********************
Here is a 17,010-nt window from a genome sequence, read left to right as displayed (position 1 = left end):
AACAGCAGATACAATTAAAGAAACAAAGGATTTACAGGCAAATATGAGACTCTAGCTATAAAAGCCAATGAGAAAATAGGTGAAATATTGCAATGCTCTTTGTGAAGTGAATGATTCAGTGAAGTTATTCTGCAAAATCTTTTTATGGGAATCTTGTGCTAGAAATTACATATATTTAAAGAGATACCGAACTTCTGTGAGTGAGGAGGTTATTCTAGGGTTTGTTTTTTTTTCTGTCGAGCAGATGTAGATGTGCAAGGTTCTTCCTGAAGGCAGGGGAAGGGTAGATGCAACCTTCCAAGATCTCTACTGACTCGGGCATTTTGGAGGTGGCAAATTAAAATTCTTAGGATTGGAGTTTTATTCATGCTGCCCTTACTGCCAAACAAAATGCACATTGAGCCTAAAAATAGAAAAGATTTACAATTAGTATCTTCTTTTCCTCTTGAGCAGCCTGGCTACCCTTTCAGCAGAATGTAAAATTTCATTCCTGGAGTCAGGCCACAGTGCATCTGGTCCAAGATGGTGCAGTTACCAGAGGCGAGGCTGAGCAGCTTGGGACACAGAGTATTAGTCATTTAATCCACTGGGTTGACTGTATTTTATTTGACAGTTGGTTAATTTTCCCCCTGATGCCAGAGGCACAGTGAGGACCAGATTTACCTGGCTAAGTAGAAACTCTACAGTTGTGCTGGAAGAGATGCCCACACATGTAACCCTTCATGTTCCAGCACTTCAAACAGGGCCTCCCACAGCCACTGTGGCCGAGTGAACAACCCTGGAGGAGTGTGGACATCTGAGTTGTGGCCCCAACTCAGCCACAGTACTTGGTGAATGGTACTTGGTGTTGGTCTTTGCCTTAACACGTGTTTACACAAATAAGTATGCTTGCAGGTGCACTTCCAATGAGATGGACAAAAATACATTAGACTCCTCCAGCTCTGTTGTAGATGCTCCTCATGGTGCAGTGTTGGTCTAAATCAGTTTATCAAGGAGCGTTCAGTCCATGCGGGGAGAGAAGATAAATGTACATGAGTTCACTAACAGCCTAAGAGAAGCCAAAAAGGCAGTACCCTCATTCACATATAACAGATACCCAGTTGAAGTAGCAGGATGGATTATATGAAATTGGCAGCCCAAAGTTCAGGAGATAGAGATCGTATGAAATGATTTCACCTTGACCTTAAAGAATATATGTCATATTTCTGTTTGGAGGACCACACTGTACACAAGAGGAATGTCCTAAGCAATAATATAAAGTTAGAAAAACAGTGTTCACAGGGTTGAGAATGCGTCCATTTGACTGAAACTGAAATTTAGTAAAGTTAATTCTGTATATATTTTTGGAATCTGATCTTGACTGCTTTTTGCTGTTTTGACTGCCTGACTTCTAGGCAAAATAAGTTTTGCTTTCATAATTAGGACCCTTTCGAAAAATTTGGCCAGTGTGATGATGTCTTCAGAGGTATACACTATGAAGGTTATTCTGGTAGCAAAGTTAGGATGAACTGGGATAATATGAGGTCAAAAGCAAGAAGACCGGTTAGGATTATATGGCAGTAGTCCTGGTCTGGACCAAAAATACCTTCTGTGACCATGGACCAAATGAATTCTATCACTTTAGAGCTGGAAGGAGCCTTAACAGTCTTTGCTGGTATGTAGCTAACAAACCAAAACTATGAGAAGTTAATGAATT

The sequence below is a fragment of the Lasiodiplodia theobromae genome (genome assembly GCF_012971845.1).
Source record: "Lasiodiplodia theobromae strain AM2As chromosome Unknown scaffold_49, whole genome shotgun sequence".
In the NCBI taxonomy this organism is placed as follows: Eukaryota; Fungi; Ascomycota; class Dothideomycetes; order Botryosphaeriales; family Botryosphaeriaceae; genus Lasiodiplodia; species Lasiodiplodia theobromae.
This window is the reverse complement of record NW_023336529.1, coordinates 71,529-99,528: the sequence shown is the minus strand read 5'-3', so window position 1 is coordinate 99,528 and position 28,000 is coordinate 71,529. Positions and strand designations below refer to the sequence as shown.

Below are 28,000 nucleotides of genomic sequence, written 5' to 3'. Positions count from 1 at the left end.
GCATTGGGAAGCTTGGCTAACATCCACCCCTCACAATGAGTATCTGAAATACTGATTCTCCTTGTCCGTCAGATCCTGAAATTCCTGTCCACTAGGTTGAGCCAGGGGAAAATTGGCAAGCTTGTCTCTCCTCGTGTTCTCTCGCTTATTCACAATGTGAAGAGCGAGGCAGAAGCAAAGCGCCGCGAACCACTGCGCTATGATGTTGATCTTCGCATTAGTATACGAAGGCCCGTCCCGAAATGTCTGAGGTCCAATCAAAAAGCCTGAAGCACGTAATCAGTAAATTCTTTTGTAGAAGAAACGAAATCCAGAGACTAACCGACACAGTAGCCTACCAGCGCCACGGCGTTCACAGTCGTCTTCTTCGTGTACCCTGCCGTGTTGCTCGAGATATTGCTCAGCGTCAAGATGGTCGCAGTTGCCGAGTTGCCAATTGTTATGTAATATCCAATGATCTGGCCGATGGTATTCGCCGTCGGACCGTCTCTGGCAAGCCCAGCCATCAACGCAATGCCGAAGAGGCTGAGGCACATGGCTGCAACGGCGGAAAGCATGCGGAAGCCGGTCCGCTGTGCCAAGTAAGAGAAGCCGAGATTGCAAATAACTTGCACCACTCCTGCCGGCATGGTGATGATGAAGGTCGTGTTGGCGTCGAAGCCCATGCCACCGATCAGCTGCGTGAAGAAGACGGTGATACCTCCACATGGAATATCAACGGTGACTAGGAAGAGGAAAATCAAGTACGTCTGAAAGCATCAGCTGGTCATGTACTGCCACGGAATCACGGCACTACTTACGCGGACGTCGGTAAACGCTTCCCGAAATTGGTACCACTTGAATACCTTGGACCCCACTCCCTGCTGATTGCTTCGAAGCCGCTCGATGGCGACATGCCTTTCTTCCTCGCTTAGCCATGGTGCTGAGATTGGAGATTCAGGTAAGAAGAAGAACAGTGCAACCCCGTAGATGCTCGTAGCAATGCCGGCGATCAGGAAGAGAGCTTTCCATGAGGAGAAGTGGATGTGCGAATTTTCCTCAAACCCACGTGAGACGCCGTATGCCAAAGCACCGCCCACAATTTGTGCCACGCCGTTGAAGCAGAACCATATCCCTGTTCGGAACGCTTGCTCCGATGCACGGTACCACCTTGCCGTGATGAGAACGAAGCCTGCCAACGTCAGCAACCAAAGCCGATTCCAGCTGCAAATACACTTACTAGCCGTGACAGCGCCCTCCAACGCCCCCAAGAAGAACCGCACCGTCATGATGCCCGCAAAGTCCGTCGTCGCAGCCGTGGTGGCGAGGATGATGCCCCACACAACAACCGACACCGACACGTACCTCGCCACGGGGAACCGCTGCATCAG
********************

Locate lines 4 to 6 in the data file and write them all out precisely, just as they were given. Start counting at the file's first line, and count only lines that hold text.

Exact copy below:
Source record: "Lasiodiplodia theobromae strain AM2As chromosome Unknown scaffold_49, whole genome shotgun sequence".
In the NCBI taxonomy this organism is placed as follows: Eukaryota; Fungi; Ascomycota; class Dothideomycetes; order Botryosphaeriales; family Botryosphaeriaceae; genus Lasiodiplodia; species Lasiodiplodia theobromae.
This window is the reverse complement of record NW_023336529.1, coordinates 71,529-99,528: the sequence shown is the minus strand read 5'-3', so window position 1 is coordinate 99,528 and position 28,000 is coordinate 71,529. Positions and strand designations below refer to the sequence as shown.